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Courtesy of Philippe Put

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Pro-Con: Should Students Turn Their Cameras On In Class?

February 4, 2021

A message from the authors:

The pandemic has been difficult for everyone, and you never know what someone’s dealing with behind the screen. We can all stand to be a little more compassionate and understanding toward others, and even a little kinder to ourselves too. If you’re struggling with your mental health, there’s always someone who cares about you and wants to help—whether it’s a family member, close friend, classmate, teacher, or counselor. If you don’t feel like there’s anyone you can reach out to, the Colorado Springs Crisis Services hotline is 844-493-8255, or you can text “TALK” to 38255. It’s never too late to get help.

 

We Have To Start Turning Our Cameras On

Pushing ourselves out of our comfort zone makes online school a better experience for all parties.

With the anniversary of our online school endeavor rapidly approaching this Spring semester, students and teachers alike adapted to the “new normal” of learning in a pandemic. Doherty High School adopted an asynchronous hybrid model where—COVID conditions allowing—students attend in-person classes on a block schedule two days a week and join classes remotely the other two days. Alternatively, students may opt to attend all classes virtually from home. Although we’ve grown accustomed to spending at least half the week taking classes remotely, the new environment we learn in has posed its own challenges.

Dispute between efforts to replicate normalcy and preserving mental-emotional wellness while social distancing culminates in one button: the camera icon at the top of your class call. While both are crucial for maintaining good mental health, we all have to be willing to compromise and be receptive to the needs of others to make online school as cohesive as possible— even if it means making ourselves vulnerable.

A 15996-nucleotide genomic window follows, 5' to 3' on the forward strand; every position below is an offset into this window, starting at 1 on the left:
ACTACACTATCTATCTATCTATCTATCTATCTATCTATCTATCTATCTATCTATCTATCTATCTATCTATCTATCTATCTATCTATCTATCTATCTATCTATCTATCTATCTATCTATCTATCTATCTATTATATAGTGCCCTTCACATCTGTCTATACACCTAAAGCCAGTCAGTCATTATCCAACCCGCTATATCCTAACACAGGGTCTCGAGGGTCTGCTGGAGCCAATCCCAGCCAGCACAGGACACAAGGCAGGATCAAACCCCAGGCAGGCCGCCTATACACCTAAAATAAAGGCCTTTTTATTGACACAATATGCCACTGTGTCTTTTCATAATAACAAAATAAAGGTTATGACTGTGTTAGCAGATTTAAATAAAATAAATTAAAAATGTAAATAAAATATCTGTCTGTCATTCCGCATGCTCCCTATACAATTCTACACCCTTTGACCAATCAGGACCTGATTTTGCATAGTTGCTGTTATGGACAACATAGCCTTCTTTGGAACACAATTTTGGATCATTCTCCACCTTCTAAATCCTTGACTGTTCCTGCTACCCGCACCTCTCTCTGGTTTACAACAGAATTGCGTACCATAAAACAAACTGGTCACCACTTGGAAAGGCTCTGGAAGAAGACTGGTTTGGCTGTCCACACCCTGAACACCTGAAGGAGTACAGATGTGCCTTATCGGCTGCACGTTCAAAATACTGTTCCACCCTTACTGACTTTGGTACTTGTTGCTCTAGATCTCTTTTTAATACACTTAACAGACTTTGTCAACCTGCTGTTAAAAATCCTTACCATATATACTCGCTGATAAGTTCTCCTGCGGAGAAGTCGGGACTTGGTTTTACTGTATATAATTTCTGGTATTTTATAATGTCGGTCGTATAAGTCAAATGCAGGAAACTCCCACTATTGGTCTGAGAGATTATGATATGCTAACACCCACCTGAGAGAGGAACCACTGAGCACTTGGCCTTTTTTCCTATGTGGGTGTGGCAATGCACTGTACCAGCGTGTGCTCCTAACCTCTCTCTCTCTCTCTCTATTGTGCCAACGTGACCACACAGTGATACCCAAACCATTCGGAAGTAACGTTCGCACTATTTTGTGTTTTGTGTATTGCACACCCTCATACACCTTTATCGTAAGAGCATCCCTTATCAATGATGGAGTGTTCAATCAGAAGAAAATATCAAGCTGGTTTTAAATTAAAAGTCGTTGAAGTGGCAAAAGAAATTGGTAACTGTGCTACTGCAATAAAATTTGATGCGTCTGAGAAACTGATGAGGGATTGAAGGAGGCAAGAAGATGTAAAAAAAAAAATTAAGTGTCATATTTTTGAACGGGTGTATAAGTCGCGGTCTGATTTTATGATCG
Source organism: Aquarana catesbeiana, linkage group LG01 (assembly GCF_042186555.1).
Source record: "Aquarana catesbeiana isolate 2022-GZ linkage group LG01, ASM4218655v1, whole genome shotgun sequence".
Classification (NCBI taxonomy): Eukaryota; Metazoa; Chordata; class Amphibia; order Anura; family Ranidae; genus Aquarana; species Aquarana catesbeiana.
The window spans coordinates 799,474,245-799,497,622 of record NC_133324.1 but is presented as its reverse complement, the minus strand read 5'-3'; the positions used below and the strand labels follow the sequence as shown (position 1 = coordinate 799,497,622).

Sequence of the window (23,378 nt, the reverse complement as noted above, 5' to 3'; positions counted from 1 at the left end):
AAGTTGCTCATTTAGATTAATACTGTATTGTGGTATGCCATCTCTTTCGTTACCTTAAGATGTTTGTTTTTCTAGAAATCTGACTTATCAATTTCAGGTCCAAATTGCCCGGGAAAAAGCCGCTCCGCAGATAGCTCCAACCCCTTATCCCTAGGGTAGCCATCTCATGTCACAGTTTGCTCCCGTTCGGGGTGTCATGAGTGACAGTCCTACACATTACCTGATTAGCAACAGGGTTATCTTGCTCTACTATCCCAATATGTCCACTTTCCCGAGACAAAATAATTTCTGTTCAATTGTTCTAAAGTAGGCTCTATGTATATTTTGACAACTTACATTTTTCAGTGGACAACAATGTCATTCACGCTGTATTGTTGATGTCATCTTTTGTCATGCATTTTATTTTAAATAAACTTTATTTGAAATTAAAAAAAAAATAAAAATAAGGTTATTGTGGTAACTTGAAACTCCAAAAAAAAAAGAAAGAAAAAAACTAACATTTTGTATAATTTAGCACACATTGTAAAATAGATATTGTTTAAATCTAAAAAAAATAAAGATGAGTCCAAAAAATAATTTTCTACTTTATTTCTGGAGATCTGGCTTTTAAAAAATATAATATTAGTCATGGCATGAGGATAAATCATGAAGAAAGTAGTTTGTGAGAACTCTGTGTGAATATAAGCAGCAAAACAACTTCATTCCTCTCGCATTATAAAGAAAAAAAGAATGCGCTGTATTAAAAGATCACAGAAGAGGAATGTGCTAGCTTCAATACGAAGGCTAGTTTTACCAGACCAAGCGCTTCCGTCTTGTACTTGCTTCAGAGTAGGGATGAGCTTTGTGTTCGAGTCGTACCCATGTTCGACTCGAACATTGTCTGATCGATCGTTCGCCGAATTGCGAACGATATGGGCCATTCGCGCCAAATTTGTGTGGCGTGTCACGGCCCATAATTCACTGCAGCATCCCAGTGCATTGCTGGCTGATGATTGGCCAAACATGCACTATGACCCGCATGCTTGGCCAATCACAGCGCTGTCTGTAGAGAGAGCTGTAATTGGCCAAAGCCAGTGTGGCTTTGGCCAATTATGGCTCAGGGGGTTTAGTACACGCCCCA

I’ll be the first to admit that WebEx classes are much more comfortable when I’m splayed out on the couch in sweats, shoveling Lucky Charms into my mouth. But I also know that wouldn’t be fair to myself, my teachers, or other kids in my classes who show up every day and put themselves out there by turning their cameras on.

This past year has been rough on all of us in one way or another, and feeling unmotivated is something we can all relate to. Ms. Classen, AP Seminar, AP Research, and Capstone teacher at Doherty, reflected on her struggles with online classes: “I recognize that feeling of ‘Oh my god, I hate teaching this year. I hate teaching online.’ And I stepped back and had to start questioning myself, [asking,] ‘Why is that? I love teaching.’”

Classen notes the stark difference between a regular classroom atmosphere and that of an online call, saying, “There’s this thing that happens in the classroom when you’re a teacher, there’s this buzz, and it’s almost palpable. You can feel it. It’s energy…And what I identified as really missing this year was that energy. [Online,] I showed up every day and I felt like I was a little monkey doing this dance trying to get a reaction, and I got no reaction whatsoever.”

Many classmates have identified feeling that shift as well. Junior student at Doherty High School, Angelina Hanon, noted that being seen on a screen is harder than showing up in-person, saying, “I have a cat who tends to cause a lot of trouble, so I don’t want to distract others when I get up to stop him. And the lighting in my room isn’t the best, so I don’t feel confident having [my camera on]. I don’t want it to affect my work.”

That face-to-face connection is one of the biggest aspects of school that we’ve lost.

Kinesics and communication expert, Ray Birdwhistell, estimates that 60-70% of communication is reliant on nonverbal cues like body language, facial expressions, eye contact, and hand gestures. Feeling connected to others plays a crucial role in staying engaged in classes as students, as well as gauging understanding for teachers.

Srta. Hogue, a Spanish teacher at Doherty High School, noted, “Part of being a teacher is [wanting] to get to know your students and building relationships with them because it helps the learning. But all those same issues go into learning too; if I’m going too fast or people are getting lost and I don’t know [because] I don’t hear from students. Right now, a lot of the time I’m in the dark about how students are actually doing, and I don’t have that real-time [interaction] of students in front of me to see where they are in an activity.”

Ms. Montague, an AP Language teacher at Doherty High School, shared that sentiment, saying, “This is just my own personal experience, but I know a lot of teachers agree with me, that they wish cameras were on just so we can read your eyes and faces…Even if I only have 5 or 6 of you, it still helps me get a feel for how you guys at home are doing. It’s just the personal touch that you need in teaching.”